The commentator Angela Nagle described the alt-lite as "the youthful bridge between the alt-right and mainstream Trumpism".[15] She was of the view that it was the alt-lite, and not the alt-right, which had successfully utilised the Nouvelle Droite's ideas about promoting cultural change as a prerequisite for long-term cultural change.[16] Nagle characterized Cernovich as a "major figure in the alt-lite milieu".[17] She also characterized Alex Jones as being part of it.[18]


People associated with the alt-lite have distanced themselves from the ethnic nationalism of the alt-right.[1] As with the alt-right, the alt-lite commonly shows broad support for Donald Trump, cultural nationalism and non-interventionism. Many in the alt-lite criticize or oppose political correctness, Islam, feminism (sometimes restricted to the third wave), LGBT rights, welfare and illegal immigration. The movement is also seen as engaging in conspiracy theories, including the propagation of the Pizzagate conspiracy theory, as well as support for the Gamergate movement and QAnon. It has been described as a "misogynistic" and "xenophobic" movement by the Anti-Defamation League.[3]

Alt-right figures have described Breitbart News and Steve Bannon as "alt-lite" for presenting a diluted form of alt-right ideas.[7]

Wired has referred to the alt-lite as "the alt-right's relatively mild-mannered sibling".[19]

The Anti-Defamation League has published a list of people whom it calls alt-lite, consisting of writer and podcast host Brittany Pettibone, Maryland activist Colton Merwin, 2018 Senate Republican candidate from Virginia Corey Stewart, Proud Boys founder Gavin McInnes, English YouTuber Paul Joseph Watson, conspiracy theorist Jack Posobiec, New Zealand activist Kyle Chapman, Kyle Prescott, conservative White House correspondent Lucian Wintrich, Mike Cernovich, Milo Yiannopoulos, and former United States President Donald Trump.[3][20]



  1. ^ a b Marantz, Andrew (June 6, 2017). "The alt-right branding war has torn the movement in two". The New Yorker. Retrieved June 6, 2017.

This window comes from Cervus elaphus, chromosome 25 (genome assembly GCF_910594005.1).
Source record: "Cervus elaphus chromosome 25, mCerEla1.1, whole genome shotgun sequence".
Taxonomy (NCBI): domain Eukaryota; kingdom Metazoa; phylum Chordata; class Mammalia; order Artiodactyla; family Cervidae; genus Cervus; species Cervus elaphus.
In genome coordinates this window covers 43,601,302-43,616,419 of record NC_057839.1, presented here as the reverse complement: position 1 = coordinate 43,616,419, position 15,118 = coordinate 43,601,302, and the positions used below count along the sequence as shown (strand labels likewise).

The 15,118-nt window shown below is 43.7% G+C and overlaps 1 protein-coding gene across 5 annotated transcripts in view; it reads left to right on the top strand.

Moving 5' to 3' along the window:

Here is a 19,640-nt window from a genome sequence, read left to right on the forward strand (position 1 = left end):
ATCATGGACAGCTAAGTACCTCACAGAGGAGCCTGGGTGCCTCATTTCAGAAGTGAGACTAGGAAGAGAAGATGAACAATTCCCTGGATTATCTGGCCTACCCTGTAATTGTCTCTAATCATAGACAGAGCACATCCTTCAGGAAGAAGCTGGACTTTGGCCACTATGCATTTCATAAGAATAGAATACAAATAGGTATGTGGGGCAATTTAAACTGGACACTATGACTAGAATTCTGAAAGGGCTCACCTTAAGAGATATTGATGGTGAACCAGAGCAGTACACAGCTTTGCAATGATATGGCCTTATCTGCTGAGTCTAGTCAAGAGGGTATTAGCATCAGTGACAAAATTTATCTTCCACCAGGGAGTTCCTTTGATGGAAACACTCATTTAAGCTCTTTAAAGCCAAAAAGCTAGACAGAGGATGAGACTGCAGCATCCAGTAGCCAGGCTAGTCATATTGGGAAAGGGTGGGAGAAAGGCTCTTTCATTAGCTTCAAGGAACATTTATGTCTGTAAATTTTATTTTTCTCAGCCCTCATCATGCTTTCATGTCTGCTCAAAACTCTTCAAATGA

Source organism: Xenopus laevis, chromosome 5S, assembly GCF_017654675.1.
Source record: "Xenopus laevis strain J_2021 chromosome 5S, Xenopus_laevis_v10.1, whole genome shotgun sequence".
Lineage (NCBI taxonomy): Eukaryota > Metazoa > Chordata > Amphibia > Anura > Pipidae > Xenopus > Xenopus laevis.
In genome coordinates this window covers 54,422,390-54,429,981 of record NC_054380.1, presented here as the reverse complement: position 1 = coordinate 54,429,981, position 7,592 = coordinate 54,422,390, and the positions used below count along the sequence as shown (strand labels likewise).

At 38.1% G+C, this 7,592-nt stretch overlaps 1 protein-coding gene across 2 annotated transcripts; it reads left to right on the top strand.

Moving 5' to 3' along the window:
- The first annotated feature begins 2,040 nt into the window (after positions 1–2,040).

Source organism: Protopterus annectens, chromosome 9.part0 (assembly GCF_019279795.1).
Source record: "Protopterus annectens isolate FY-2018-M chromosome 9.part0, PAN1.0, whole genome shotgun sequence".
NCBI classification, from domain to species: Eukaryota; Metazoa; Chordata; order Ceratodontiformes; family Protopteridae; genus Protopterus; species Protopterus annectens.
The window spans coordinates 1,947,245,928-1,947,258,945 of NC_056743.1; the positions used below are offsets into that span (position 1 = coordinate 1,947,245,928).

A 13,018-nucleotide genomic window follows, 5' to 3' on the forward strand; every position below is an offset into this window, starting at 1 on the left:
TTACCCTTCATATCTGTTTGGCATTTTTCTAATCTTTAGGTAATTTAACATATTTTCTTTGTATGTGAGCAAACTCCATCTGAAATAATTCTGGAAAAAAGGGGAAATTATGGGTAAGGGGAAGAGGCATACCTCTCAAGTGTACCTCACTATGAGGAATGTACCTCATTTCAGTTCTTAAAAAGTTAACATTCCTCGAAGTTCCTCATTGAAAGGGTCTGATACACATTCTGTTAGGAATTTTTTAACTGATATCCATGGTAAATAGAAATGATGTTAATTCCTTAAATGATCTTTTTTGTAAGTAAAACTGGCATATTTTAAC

2. ^ a b Ziv, Stav (July 19, 2017). "'Alt-right' or 'alt-lite'? New guide from ADL classifies right-wing activists". Newsweek. Archived from the original on July 20, 2017. Retrieved July 20, 2017.
  3. ^ a b c d e f Staff (July 18, 2017). "From Alt Right to Alt Lite: Naming the Hate". Anti-Defamation League. Archived from the original on October 25, 2017. Retrieved July 18, 2017.
  4. ^ Keegan Hankes. "With Questions of Ideological 'Purity Tests,' the Alt-Right Stumbles". Southern Poverty Law Center.
  5. ^ a b Hawley 2017, pp. 139–140.
  6. ^ Hawley 2017, pp. 140–141.
  7. ^ a b c Pearce, Matt (November 29, 2016). "The 'alt-right' splinters as supporters and critics agree it was white supremacy all along". Los Angeles Times. ISSN 0458-3035. Retrieved May 9, 2017.
  8. ^ Staff (November 21, 2016). "'Hail Trump!': Richard Spencer Speech Excerpts". The Atlantic. Retrieved October 30, 2017.
  9. ^ a b Kearney, Laila (December 29, 2016). "Trump fans' 'Deploraball' party shows rift in alt-right movement". Reuters. Archived from the original on December 29, 2016. Retrieved December 29, 2016.
  10. ^ Krupkin, Taly (June 22, 2017). "The Jewish Provocateur Caught in the Turf War as the 'Alt-right' Battles the 'Alt-light'". Haaretz. Archived from the original on June 25, 2017. Retrieved July 23, 2017.
  11. ^ Moyer, Justin (June 23, 2017). "'Alt-right' and 'alt-lite'? Conservatives plan dueling conservative rallies Sunday in D.C." The Washington Post. Archived from the original on February 14, 2019. Retrieved May 27, 2021.
  12. ^ Hawley 2017, p. 152; Atkinson 2018, p. 310.
  13. ^ Wendling 2018, p. 215.
  14. ^ Wendling 2018, p. 214.
  15. ^ Nagle 2017, p. 41.
  16. ^ Nagle 2017, pp. 40–41.
  17. ^ Nagle 2017, p. 50.
  18. ^ Nagle 2017, p. 51.
  19. ^ Ellis, Emma Grey (May 10, 2017). "The Alt-Right's Newest Ploy? Trolling With False Symbols". Wired. Retrieved May 18, 2017.
  20. ^ Krupkin, Taly (July 20, 2017). "'Alt-lite' Trump Supporters Blast ADL Over Inclusion on 'Hate List'". Haaretz. Retrieved July 20, 2017.